As interest and concern grow over generative artificial intelligence and its unrivaled ability to rapidly spread misinformation, some are harnessing AI to promote healthy information ecosystems.
Ahead of Nigeria’s 2023 presidential election — which will take place Saturday, Feb. 25 — the UK-based fact-checking organization Full Fact is partnering with several African fact-checking agencies operating out of Nigeria. Full Fact is offering its artificial intelligence suite — consisting of three tools that work in unison to automate lengthy fact-checking processes — to greatly expand fact-checking capacity in Nigeria, a highly populated country that is teeming with misinformation.
“The tools are not intended to replace fact-checkers and the important work that they do,” said Kate Wilkinson, senior product manager at Full Fact. “Rather, they assist with time-consuming, manual monitoring and reviewing. This leaves fact-checkers more time to do the things they’re best at: understanding what’s important in public debate, interrogating claims, reviewing data, speaking with experts and sharing their findings.”
The three tools from Full Fact — search, alerts and live functions — work in real time to detect claims, alert fact-checkers when false claims are repeated, and instantly transcribe television or radio interviews (cross-referencing things said with existing fact checks).
“This means team members don’t have to allocate time to transcribe events or identify claims to fact-check,” Wilkinson said.
The scalable tools are of particular interest to fact-checking organizations in Nigeria, which — given the population of over 200 million (and a commensurate level of fake narratives) — can sometimes struggle to counter the sheer volume of misinformation they encounter.
Outlandish claims range in subject matter from false endorsements to cosmological events controlling the weather to election collusion. One Nigerian fact-checker mentioned an AFP fact check that received outsized pushback when it was called out by the labor party presidential candidate, Peter Obi.
“Politicians do push back and resist efforts by fact-checkers to evaluate political claims,” said David Ajikobi, editor of Africa Check. “Some double down on claims that have been debunked multiple times, and there are also cases where politicians and their supporters mount media attacks to discredit fact-checkers, either based on what they consider an error in a fact-check or evidence of bias.”
“Full Fact’s AI Tools — which Africa Check helped develop — allow the coalition to monitor news websites, social media pages and transcribe live TV or radio to find claims to fact check,” Ajikobi said. “This has boosted the coalition’s resolve to significantly reduce the spread and impact of election-related misinformation and disinformation.”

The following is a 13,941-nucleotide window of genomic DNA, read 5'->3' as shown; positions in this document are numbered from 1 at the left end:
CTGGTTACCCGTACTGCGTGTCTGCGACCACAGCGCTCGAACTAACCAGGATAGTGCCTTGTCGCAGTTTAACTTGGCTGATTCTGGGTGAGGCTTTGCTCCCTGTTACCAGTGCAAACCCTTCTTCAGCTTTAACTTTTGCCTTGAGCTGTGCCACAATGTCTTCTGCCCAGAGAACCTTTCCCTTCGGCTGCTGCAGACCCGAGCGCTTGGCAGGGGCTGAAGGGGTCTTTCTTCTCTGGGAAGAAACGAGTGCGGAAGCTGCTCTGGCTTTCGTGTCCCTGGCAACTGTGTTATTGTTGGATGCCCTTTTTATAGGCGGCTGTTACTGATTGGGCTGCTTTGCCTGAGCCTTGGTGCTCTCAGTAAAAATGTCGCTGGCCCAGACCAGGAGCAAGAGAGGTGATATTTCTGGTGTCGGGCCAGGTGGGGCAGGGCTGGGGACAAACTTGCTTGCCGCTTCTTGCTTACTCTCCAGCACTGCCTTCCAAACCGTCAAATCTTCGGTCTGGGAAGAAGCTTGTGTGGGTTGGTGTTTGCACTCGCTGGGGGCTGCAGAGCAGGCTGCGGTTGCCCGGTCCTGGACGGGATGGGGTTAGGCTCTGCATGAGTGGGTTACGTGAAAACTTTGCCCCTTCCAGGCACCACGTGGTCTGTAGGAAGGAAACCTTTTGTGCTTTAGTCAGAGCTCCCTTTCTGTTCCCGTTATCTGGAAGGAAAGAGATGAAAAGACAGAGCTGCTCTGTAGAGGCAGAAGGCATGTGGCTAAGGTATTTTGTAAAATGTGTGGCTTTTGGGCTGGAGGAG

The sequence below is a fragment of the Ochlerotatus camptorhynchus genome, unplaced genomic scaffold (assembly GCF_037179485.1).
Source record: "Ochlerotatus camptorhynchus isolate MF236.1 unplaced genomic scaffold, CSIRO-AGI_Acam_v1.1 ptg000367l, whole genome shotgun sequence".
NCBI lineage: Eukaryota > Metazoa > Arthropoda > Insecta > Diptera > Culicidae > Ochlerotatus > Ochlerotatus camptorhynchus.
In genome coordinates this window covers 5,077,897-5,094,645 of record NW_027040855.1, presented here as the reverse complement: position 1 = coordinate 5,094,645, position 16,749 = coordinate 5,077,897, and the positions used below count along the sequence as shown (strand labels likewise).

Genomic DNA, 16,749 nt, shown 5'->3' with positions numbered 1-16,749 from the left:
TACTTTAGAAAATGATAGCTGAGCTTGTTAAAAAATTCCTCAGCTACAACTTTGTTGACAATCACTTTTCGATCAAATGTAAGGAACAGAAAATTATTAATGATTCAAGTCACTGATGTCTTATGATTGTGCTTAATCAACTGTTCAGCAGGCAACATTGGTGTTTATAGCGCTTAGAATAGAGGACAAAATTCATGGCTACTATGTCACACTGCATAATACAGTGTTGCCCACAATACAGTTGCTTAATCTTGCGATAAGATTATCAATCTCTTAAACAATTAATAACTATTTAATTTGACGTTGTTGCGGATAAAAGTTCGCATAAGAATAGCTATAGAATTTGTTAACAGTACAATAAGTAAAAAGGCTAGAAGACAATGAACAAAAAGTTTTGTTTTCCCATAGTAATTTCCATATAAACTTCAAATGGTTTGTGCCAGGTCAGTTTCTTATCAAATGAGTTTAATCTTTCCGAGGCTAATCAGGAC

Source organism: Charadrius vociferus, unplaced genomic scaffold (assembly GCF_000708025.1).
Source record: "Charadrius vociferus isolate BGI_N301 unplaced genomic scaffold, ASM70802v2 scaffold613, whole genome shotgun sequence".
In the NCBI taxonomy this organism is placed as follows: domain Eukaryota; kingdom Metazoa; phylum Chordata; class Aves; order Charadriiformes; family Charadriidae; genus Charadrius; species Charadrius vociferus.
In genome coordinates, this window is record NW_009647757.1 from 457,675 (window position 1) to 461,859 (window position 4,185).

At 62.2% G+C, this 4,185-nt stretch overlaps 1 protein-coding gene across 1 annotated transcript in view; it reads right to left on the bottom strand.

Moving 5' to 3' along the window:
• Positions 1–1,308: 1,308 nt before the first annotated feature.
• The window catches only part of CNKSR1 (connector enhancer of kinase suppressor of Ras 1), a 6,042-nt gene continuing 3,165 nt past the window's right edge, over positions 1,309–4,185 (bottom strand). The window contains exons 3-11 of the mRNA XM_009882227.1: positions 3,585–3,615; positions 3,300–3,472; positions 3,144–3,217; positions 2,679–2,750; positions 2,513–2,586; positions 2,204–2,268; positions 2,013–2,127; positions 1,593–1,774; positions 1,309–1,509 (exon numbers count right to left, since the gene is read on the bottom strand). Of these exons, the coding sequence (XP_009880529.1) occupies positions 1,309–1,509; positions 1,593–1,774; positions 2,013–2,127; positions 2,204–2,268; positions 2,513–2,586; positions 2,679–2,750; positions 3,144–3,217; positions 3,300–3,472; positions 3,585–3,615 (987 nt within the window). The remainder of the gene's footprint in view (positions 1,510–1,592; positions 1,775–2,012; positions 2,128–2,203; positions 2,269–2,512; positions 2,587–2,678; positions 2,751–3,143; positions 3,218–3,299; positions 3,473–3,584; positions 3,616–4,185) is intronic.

“Full Fact AI has been very helpful in the lead-up to the 2023 elections in Nigeria,” said Kemi Busari, editor of Dubawa, an independent fact-checking organization in West Africa. “I use the tools searching for claims and even identifying persistent spreaders of falsehood. These tools, combined, would further help us as fact-checkers to hold politicians accountable and help people access accurate information about the election.”
The project is funded by a $2 million Google grant, Full Fact representatives said.
“Before the grant, Full Fact was detecting around 100 claims each day,” Wilkinson said. “With support from Google.org, our AI tools now allow us to identify and review 100,000 per day, a 1,000x increase.”
An open letter, authored by fact-checkers ahead of the 2023 election and directed to Nigerian politicians, states that “the media, especially social media, is awash with loads of information aimed at pushing one political agenda or the other. There are claims and counter-claims, some of which advance existing ethnic and religious narratives, and engender distrust among Nigerians.”
Signatories of the letter include national and regional fact-checking organizations in Africa: AfricaCheck, Dubawa, FactCheckHub, FactsMatterNG, Daily Trust, TheCable, International Center for Investigative Reporting and the Center for Journalism Innovation and Development.
Wilkinson said that Africa Check was involved in the creation of the tools suite but that access has expanded to Dubawa, the West African-based fact-checking group, and FactCheckHub, the verification arm of the International Center for Investigative Reporting.
“We’ve had amazing support and interest from the fact-checking teams in Nigeria. We’ve onboarded 23 new fact-checkers onto the tool. So far, they have identified over 30 fact-checkable claims in the lead-up to the election,” Wilkinson said.